Are you about to make some changes to your e-mails using CSS but you’re not quite sure how to do it? There are a couple of things you should know before you get down to business, understanding the constraints of email clients and their various degrees of CSS support is indeed a key aspect.

Let’s take a look at a few tips to make the task easier:

Use inline styles: make sure you use the ‘style’ tag to incorporate your CSS rules into the HTML code this is because email clients need inline styles and not websites, which often make use of external style sheets.

Keep it simple: it would be preferable to stick to the basic CSS properties as not all of them are supported by e-mail clients. Examples are font colour and size as well as background colour.

HappyTips: avoid complicating your work by using shadows, gradients and animations.

web designer mentre prende appunti seduto sul divano con il suo computer

Use tables for layout: although modern online design mainly relies on CSS for graphical layout, email design continues to make extensive use of tables.

HappyTips: favour the use of tables to organise your email layout and forget about flexboxes, floats or grids.

Check your emails: it is good to make sure that your emails display correctly on all platforms given the variety of email clients and devices that exist. How to do this?

HappyTips: Use tools such as Litmus and Email on Acid to check the CSS compatibility of your emails

Fallbacks: Use fallbacks, having an alternative solution when an email client does not support certain CSS attributes is a lifeboat.

We have compiled a set of guidelines that, if you follow them, will assist you in creating attractive and efficient emails that will be compatible with most email clients. An ever-valid tip is to test your emails regularly to verify and consequently ensure maximum compatibility. That way if problems arise you can take timely action by making CSS changes where necessary.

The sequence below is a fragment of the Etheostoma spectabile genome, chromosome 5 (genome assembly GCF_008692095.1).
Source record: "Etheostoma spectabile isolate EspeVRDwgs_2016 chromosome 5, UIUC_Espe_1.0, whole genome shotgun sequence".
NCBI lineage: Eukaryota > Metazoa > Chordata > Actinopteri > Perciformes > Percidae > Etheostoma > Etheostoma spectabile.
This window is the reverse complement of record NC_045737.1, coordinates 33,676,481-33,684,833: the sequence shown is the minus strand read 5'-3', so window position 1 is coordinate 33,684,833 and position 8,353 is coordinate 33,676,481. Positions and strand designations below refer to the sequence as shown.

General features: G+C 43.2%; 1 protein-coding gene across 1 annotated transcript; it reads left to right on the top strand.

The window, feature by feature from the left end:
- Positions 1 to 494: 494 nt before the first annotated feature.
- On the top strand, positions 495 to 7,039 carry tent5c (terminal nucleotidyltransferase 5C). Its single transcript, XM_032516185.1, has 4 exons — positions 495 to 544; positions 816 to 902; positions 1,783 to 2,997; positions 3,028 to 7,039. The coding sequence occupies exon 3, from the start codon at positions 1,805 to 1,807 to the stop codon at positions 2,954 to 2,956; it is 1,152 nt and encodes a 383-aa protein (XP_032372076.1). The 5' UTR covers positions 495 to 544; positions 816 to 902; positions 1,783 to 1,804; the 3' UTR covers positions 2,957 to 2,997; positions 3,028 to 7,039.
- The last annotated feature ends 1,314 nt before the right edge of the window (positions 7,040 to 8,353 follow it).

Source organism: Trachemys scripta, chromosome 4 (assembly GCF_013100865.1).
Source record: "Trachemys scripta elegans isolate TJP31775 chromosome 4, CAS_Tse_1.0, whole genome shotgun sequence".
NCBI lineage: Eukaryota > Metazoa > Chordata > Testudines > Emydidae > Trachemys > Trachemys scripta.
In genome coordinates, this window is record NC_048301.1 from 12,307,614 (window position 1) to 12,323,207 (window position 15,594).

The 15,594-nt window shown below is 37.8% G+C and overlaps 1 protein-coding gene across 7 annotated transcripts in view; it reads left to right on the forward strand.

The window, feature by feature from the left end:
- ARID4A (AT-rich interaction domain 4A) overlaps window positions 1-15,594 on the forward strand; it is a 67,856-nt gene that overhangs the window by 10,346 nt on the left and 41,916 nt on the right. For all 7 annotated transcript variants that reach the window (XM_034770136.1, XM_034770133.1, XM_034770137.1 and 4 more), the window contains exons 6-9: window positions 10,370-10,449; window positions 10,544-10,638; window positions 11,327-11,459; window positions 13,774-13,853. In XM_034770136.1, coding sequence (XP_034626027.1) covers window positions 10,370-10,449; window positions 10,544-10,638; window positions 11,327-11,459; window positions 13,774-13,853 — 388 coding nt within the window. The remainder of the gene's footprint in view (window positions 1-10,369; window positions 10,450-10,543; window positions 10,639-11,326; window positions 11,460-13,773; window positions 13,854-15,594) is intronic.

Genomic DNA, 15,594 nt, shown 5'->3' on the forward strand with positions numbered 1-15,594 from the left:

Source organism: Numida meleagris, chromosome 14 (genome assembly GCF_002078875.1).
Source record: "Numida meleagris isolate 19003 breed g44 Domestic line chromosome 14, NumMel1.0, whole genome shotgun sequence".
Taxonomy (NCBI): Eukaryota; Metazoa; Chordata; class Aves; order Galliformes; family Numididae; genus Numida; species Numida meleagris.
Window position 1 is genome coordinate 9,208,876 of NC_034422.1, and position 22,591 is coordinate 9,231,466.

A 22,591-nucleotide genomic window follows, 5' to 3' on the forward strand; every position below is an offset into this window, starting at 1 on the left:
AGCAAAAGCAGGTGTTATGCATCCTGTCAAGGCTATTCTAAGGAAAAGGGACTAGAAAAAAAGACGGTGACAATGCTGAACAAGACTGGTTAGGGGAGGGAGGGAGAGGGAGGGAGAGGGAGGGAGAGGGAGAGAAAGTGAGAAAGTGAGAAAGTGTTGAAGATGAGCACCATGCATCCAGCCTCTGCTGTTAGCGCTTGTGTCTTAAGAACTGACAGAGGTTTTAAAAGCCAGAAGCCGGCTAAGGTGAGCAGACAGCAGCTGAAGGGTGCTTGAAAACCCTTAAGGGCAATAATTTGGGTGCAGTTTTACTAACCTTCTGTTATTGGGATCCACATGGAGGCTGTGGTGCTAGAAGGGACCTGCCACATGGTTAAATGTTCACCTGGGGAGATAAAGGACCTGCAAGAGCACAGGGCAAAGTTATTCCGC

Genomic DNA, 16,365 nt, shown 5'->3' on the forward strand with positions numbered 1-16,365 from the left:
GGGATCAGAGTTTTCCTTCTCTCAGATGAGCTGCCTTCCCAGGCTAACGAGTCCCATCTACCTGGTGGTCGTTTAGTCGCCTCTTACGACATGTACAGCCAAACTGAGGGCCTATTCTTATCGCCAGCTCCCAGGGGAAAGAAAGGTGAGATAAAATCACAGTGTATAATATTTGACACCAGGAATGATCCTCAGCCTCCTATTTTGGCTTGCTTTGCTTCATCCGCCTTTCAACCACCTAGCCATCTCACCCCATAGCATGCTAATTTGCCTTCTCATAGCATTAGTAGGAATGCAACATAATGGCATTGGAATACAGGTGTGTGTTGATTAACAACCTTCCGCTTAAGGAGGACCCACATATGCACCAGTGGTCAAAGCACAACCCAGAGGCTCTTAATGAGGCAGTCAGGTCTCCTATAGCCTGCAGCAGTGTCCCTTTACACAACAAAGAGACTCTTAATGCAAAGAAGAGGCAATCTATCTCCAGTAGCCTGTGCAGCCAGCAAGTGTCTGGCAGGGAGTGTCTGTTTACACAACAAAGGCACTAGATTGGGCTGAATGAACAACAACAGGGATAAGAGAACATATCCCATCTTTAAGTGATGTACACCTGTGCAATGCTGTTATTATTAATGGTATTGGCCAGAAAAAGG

Let’s delve into a few aspects:

Internal CSS

We all agree that one of the most tedious aspects during the email creation process is the need to specify styles directly within the style attributes of each element, in other words we are referring to ‘inline CSS’.

However, internal CSS, i.e. styles defined within a <style> element, now enjoys greater support. This approach is much more efficient as it allows you to use combinations of selectors and reduce the amount of code, making it more readable.

In order to implement internal CSS correctly, certain rules must be followed. Are you already giving up because you think the rules are too many? And here comes the good news! Fortunately, you can adhere to all these rules simply by using two <head> elements and inserting the <style> element in the second one.

Multimedia queries

The internal CSS allows you to employ multimedia queries, which are essential for responsive design. We recommend creating responsive layouts that can be elegantly adapted to simpler, vertical layouts.

Happy Tips: Avoid nested media queries. Limit or completely avoid using feature conditions such as screen width, minimum and maximum width.

web designer mentre tramite css modifica layout email

Customised fonts

Custom fonts improve the aesthetics of e-mails, making them more attractive, however, integration via the most common method () is only supported by 21.21% of current e-mail clients.

The alternative, @font-face, unfortunately does not enjoy much wider support. Despite these limitations, both methods allow the use of fallback fonts, minimising the risks in adopting @font-face.

This approach remains relatively simple and can be used with font services such as Google Fonts and Adobe Fonts.

SVG images

Unfortunately, SVG has very limited support and its fallback options are even less reliable. At the moment, it would be preferable to avoid the use of SVG and opt for PNG/JPG images instead.
In general, it is advisable to limit the use of heavy images, not only for performance reasons on slower devices, but also to ensure a better user experience on portable devices by avoiding excessive scrolling.

You thought it would be easier, didn’t you? Well yes, email development remains complex despite the introduction of modern features.
If you want to lighten the stress load, we recommend using drag and drop from Postcards to create the desired design without having to worry about which HTML/CSS features are supported or not.